Car Loan Calculator, Part 2: Building a Payment Table and Calculating Interest Using the SUMIF Function

Car Loan Calculator Payment ScheduleLast time, we set out with the goal of building a car loan calculator that could tell us the monthly payment due and how much was owed. It was a great start, but like many of the calculators you can find online, it was missing a lot of details. Today we’re going to take the simple tool we started with and start to add some of those missing features, including a deeper look at the interest payments and the balance over time. Here we go!

Building a Payment Schedule

So far, we have a great little calculation that gives us the monthly payment, but how much of that payment is going towards paying down the debt? How much is being wasted on servicing the interest charges each month? For that, we need to build a table of payments to break it all down. Open the worksheet used last time, or download the example sheet from the last tutorial.

Start a new worksheet or move to an empty one in your workbook and call it “. This table is going to have a lot of data that we don’t need to see on the main sheet.

Label columns for the payment Period, Interest amount, Principal (the amount going to pay down the debt), and the total Balance remaining.

We need a numbered list for all the payment periods. It would be tedious to type them all out, but Excel has a shortcut. Fill in the cells for period 1 and period 2 and select the two cells. Click and hold the lower right corner of the selection box and drag down. When you let go, Excel will automatically guess the series progression and fill in 3, 4, etc. (Quick note, if you had put 1 and 3 in the first boxes, it would have filled in the next as 5, 7, etc. Smart program!)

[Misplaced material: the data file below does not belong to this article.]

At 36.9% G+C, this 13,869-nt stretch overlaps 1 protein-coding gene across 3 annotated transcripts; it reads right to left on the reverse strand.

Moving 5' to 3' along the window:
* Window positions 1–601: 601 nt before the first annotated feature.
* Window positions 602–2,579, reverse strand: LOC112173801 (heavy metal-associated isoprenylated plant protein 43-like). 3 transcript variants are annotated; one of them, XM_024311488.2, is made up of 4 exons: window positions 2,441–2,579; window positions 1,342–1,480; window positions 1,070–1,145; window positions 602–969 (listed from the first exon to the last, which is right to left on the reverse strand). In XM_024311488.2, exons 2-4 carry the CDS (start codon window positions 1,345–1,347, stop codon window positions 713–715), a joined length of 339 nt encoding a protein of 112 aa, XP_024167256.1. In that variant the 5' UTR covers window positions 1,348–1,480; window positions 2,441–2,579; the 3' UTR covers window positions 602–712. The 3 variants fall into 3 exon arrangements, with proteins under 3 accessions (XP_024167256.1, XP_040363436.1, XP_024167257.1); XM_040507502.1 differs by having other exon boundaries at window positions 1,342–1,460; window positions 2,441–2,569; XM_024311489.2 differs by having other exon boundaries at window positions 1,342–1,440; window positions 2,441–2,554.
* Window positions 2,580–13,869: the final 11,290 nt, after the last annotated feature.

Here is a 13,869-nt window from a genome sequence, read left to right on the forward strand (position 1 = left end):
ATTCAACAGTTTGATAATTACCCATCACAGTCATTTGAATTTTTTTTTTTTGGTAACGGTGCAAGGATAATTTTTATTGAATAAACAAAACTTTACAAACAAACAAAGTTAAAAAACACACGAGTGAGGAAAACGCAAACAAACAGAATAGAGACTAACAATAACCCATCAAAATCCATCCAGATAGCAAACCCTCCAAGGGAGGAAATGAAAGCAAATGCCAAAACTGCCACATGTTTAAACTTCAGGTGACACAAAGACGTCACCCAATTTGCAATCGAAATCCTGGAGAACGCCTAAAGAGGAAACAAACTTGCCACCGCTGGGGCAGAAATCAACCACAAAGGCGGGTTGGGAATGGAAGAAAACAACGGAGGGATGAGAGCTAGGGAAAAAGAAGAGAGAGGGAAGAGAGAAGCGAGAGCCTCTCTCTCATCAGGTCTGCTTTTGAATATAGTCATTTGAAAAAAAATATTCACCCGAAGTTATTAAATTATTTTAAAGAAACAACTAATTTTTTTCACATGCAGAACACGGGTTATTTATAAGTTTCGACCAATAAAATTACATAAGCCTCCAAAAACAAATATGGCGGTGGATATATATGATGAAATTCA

Fill Down Selection Fill Down Selection Result

We don’t know exactly how many periods we are going to need to calculate, since someone could change the number in the calculator later, so we need to make it bigger than necessary. It’s unlikely that a car loan will last for  longer than 10 years, so let’s list out 120 periods (one for each month). You can use the drag-down trick to continue the list and Excel will give you a convenient little tool-tip next to the cursor to show you how far down you’ve dragged in the series.

Calculating Interest and Principal Payments

Now, let’s calculate the interest payment for the first period. No payments have been made, so the interest is being charged on the full amount of the loan. We want to multiply the original Loan Amount (C5) by the Interest Rate (C6) and divide by 12 to get the monthly rate. (Remember, APR is for the entire year!)

  1. Click on the Interest cell for the first period. In my example spreadsheet, this is C3.
  2. Type “=” to tell Excel we are starting a formula.
  3. Now, click on the original worksheet tab (called “Car Loan Calculator” the example).
  4.  Click C5 (the original loan amount).
  5. Type “*” (asterisk) for multiplication.
  6. Click C6 (the annual interest rate).
  7. Then type “/12” to divide and press ENTER.

The formula should look like this:

='Car Loan Calculator'!C5*'Car Loan Calculator'!C6/12

Excel knows to automatically reference the cells on the other sheet. Fancy!